Saints Foundation Football Soccer School – October 2017 Half Term

Details for the soccer school at Everest Community Academy that will run over October 2017 half term.

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Saints Foundation Football for ages 5-11

We are starting a coaching centre for 5-11 year olds at Everest Community Academy on Saturday Mornings.

The purpose of a coaching centre is to offer a safe and enjoyable environment for players of all abilities to develop within Football.

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Engaging Children with Premier Sport and Performing Arts

Inspiring sport, dance and physical activities for North Hampshire

I’m Liz, and I now live in Basingstoke with my husband and our 4 year old daughter and 20 month old son. However until two years ago I was an army wife – moving at the will of the MOD!

While my husband was in Afghanistan on his final tour we pondered our future beyond the forces, and decided to set up our own company to use sport to help children to get a better start in life.

We now run Premier Sport and Premier Performing Arts in North Hampshire. In the community this means sport and dance clubs, and Holiday Camps for primary- and secondary-aged children. We work in Primary Schools providing PE in Sport and Dance, and before- during- and after-school clubs. Print

 

The Premier Education Group is an established, UK-wide, company delivering the support, resources and backing of a significant organisation, but we provide a personal touch since locally we are a family-run company.

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Our aim is that children from all walks of life and of all abilities gain the benefits that engaging in physical activities brings – building confidence mentally and physically, increasing self-esteem, and improving communication and social skills. Every activity that we offer is underpinned by the desire to create an environment where every child can feel comfortable and enjoy taking part.

MoreThanSport

We currently have two Easter camps running at The Vyne Community School

Premier Sport (4-12yo’s) offering lacrosse, fencing, handball, archery, floorball, dodgeball plus the traditional sports, and more

Premier Performing Arts (4-16yo’s) offering creative-performance camps ending in an all-singing, all-dancing showcase for friends and family

This holiday features Frozen Ice, Music Mayhem and Musical MishMash themes!

We’d love to see your child there, please get in touch for more information!

Email: northhampshire@premier-education.com

Web: www.premier-education.com

Facebook: Premier Education Group – North Hampshire

Pamber Physio

Pamber Physio

Pamber Physio would like to take this opportunity to thank Louise of NHM for giving me the chance to promote my Private Physio clinic based in Pamber Heath.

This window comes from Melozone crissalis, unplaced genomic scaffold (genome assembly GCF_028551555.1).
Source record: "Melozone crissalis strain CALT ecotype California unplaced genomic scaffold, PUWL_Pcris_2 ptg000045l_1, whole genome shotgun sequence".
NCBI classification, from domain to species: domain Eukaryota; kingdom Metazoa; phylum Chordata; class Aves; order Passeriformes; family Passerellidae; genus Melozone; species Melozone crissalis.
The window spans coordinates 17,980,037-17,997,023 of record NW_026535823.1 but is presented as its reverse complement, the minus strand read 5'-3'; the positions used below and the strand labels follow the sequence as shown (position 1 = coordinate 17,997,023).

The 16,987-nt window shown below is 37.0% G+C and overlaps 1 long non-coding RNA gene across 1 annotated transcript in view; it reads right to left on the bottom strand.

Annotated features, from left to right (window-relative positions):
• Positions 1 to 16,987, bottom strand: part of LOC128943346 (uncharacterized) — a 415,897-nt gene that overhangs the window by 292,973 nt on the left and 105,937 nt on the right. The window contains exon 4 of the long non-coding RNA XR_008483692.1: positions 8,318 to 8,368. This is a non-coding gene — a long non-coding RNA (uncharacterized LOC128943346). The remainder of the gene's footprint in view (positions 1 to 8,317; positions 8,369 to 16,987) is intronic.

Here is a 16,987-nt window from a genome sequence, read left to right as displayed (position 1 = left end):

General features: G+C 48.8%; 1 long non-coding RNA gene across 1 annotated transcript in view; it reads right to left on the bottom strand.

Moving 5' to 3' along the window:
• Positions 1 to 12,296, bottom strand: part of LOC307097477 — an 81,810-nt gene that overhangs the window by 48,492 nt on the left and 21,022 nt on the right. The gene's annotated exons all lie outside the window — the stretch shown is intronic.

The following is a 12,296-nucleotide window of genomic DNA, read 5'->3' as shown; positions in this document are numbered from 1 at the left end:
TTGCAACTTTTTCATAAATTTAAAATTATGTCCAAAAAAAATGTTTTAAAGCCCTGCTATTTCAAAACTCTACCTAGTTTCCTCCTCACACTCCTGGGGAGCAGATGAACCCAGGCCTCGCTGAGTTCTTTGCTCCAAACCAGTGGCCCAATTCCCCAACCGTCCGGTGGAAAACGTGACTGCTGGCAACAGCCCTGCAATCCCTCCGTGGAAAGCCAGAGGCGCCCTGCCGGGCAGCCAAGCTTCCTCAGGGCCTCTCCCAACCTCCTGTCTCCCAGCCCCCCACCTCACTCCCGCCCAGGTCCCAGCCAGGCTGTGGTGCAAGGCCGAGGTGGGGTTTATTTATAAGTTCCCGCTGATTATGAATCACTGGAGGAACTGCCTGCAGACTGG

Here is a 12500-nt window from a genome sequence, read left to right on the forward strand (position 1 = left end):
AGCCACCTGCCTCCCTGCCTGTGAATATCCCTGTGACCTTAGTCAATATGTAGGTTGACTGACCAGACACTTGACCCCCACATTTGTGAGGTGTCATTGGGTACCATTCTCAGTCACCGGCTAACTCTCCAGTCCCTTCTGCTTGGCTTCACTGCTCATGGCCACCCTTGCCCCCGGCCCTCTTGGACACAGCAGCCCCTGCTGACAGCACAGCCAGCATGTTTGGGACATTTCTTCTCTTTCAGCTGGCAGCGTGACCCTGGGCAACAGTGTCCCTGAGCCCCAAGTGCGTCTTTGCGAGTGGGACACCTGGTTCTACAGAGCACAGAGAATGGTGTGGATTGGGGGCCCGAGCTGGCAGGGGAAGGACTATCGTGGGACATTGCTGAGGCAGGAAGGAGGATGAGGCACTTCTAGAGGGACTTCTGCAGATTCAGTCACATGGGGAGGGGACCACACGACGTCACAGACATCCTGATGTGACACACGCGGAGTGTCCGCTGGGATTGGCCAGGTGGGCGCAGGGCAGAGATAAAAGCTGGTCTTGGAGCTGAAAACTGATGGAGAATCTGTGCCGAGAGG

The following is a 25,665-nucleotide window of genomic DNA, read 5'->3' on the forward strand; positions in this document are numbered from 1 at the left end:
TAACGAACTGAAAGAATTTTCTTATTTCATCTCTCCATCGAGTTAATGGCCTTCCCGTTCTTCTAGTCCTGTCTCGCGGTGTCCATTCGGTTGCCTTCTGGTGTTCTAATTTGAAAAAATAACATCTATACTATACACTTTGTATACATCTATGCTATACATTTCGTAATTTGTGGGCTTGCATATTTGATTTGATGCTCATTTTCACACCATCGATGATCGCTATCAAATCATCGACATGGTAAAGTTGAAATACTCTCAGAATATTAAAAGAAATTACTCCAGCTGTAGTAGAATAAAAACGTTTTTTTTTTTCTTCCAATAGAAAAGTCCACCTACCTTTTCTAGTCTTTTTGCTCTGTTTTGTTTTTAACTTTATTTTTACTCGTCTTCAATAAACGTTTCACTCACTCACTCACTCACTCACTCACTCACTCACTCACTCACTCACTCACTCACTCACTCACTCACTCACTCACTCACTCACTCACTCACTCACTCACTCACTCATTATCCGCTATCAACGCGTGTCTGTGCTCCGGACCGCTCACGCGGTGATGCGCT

Louise is one of my good NCT friends :-D.

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About me

My name is Laura Chaffé and I run Pamber Physio throughout the week in the evenings and at weekends. I am a registered member of the Chartered Society of Physiotherapy and the Health and Care Profession Council.

I graduated with a BSc Hons in Physiotherapy at Southampton University in 2005. The last 10 years have been spent treating patients in the NHS; I have a great passion to helping patients to improve/cure their symptoms.

Pamber Physio specialises in musculoskeletal physiotherapy treating patients who have problems with muscles, joints, tendons, ligaments, discs, nerves and bones.

My aim is to provide a thorough assessment and management programme tailored to each individuals needs.

Pamber Physio can help patients understand their condition, prevent re-occurrences and learn how to manage it.

The purpose of physiotherapy is to help people who are affected by injury, illness or disability through education and advice, movement and exercise, and manual therapy.

Physiotherapists maintain health for people of all ages, helping patients to manage pain, improve range of movement, increase strength and decrease swelling.

The profession aims to facilitate recovery and helping people to stay in work or recreational hobbies.

For NHM readers

Some of you may be suffering with SPD (symphysis pubis dysfunction), low back pain, weak pelvic floor or weak core stability pre or post natal.

At Pamber Physio I can certainly help you to relieve your symptoms, provide good advice and to strengthen weak muscles.

Conditions treated

  • Lower back pain
  • Neck pain
  • Whiplash injury
  • Sciatica
  • Sports injuries
  • Chronic pain
  • Muscle, ligaments and tendon sprains and strains
  • Rheumatoid and osteoarthritic conditions